The establishment of hospital infrastructures in Tier 2 and Tier 3 cities currently faces multiple obstacles. While the quality of service must be on par with what is offered in the metros, customers and patients must benefit from reduced prices of 30 to 50%. In terms of infrastructure, capital expenditures and high costs for land, buildings, medical equipment, technology/IT, utilities and services are high with fixed overhead and lower returns and unclear. Uncertain patient attendance and a shortage of qualified healthcare professionals are also challenges in small towns. For this reason, a collaborative approach is needed to enable a joint working model to develop solutions.

6. Need to regulate quality, not price
Out of more than 50,000 hospitals in India, only about 350 are accredited by NABH (National Accreditation Board for Hospitals and Healthcare); out of 100,000 laboratories in the country, only about 1,000 are certified by the NABL (National Accreditation Board for Testing and Calibration Laboratories). Amid this vast pool of unregulated players, we need to recognize and encourage those who publish clinical patient outcomes and adhere to quality standards and protocols. Central and state policies must be aligned on this point with a clear regulatory roadmap.

7. Treatment costs in India are only a fraction of what patients pay in other countries
Healthcare costs in India are perhaps the lowest compared to other countries. A large number of international patients come to India every year to get the best quality treatments at a fraction of the prices, generating hard currency for the country and earning a lot of goodwill.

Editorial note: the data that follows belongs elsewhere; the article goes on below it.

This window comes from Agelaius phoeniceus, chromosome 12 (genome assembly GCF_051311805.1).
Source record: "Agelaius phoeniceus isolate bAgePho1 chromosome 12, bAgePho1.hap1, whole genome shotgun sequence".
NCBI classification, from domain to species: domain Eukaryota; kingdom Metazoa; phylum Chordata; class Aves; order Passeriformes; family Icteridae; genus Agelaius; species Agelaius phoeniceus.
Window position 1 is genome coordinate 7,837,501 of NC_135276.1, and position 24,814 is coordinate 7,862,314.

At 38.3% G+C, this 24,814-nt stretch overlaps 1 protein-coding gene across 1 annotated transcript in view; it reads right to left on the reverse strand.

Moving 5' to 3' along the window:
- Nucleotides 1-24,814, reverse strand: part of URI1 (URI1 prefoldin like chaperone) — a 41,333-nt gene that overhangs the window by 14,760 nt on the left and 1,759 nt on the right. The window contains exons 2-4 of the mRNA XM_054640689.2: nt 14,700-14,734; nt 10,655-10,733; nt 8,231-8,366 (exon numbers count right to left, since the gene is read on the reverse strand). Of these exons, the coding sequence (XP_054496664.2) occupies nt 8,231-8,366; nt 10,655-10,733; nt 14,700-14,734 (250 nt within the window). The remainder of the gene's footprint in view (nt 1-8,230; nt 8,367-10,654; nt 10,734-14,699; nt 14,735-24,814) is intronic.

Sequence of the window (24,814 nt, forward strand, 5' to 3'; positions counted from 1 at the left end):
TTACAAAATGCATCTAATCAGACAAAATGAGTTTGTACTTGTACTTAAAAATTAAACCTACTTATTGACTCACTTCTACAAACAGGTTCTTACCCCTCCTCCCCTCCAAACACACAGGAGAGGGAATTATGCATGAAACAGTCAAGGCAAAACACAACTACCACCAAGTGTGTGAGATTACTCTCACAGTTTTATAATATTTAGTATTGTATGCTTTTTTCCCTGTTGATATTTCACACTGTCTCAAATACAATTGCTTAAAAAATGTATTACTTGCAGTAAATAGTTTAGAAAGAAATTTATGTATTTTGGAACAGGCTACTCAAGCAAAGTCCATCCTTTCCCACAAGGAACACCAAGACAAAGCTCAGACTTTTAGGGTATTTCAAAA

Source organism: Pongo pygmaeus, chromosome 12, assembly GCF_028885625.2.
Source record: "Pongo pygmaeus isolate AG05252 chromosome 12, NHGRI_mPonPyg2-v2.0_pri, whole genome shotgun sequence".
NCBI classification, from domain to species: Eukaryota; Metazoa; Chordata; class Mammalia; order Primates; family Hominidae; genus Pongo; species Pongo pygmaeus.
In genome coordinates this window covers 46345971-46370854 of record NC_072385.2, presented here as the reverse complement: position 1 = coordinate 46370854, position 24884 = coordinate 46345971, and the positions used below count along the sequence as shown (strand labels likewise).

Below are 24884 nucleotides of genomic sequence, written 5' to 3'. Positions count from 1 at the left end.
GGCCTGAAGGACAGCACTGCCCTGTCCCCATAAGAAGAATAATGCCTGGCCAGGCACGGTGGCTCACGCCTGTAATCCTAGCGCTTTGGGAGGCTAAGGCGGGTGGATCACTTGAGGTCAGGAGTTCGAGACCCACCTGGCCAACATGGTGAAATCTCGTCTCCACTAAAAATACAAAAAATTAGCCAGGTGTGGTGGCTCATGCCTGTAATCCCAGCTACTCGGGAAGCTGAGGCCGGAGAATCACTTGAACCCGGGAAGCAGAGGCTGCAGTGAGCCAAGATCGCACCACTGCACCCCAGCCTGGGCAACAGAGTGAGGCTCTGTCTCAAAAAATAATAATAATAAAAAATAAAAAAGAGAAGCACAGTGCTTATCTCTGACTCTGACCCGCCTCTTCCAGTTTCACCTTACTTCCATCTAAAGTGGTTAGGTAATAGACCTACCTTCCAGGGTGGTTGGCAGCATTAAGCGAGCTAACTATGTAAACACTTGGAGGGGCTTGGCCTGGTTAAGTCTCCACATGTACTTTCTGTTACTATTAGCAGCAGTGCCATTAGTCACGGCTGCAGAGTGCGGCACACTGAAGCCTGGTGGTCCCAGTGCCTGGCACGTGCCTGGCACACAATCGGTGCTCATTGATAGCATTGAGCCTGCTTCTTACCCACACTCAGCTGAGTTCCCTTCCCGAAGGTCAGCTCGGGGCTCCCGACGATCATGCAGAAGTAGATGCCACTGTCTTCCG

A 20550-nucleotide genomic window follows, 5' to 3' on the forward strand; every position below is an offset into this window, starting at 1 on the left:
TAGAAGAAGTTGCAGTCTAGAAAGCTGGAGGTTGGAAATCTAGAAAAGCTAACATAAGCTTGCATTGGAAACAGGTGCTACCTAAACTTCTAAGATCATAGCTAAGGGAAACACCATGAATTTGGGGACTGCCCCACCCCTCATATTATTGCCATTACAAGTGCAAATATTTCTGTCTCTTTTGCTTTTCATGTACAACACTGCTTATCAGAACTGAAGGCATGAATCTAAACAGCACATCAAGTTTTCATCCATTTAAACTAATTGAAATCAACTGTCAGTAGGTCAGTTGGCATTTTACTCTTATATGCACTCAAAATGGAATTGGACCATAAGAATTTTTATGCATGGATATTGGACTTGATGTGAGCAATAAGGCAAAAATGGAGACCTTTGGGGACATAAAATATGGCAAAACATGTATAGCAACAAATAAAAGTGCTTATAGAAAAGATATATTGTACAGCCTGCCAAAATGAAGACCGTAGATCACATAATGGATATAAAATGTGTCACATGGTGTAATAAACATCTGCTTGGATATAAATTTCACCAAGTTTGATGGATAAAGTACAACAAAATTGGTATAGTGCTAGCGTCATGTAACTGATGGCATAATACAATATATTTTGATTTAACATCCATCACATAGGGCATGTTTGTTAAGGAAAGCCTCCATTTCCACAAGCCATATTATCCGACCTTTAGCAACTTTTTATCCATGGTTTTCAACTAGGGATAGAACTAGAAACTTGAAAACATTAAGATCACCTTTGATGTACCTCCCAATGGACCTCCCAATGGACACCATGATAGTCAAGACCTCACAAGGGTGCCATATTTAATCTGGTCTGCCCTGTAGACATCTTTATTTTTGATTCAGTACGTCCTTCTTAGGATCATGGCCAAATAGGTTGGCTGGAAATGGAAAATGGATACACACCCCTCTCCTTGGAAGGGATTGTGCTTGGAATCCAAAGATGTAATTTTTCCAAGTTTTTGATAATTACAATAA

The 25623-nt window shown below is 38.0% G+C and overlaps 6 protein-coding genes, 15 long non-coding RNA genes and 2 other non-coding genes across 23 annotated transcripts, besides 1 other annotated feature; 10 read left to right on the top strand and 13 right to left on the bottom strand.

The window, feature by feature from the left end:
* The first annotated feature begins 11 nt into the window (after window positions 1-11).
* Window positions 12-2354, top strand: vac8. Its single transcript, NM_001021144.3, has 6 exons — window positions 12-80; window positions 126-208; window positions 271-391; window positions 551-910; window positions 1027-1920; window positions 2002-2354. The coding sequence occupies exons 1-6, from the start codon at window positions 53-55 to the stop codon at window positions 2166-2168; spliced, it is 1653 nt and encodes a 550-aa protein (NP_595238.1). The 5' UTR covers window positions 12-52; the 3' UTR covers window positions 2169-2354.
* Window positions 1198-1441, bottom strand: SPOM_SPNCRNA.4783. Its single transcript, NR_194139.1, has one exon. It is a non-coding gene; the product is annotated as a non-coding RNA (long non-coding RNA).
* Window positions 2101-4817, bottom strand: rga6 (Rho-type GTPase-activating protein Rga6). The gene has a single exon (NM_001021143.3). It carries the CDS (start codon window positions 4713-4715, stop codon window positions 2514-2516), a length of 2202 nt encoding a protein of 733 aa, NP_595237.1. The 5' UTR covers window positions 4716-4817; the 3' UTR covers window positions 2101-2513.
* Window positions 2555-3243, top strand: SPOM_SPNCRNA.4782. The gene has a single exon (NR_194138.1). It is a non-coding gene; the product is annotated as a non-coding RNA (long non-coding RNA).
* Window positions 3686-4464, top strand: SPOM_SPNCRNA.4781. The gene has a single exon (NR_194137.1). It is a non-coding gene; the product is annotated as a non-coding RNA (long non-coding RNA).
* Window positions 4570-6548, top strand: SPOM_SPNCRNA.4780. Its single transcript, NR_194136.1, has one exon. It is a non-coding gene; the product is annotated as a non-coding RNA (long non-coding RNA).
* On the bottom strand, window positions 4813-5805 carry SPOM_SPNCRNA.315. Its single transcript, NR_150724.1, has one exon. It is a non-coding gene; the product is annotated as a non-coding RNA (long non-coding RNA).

Achieving the goal of universal health coverage requires that communities have access to quality health care and that out-of-pocket payments or unrealistic health expenditures do not prevent or discourage people from using health services.

One way to do this is to expand health insurance. Apart from this, several other measures are needed in this direction: addressing the shortage of qualified doctors and nurses by improving medical education and creating PPP models on the skills of health care providers, drawing leveraged digital technology to increase access, raise awareness and drive behavior change, take the continuum of care outside of hospitals, among others.

Although private providers do not have the answer to all the challenges facing India’s healthcare sector, they are a strong ally in India’s aspiration to achieve universal healthcare.

The author is a Registered Advocate at the Supreme Court of India.

The thoughts and opinions shared here are those of the author.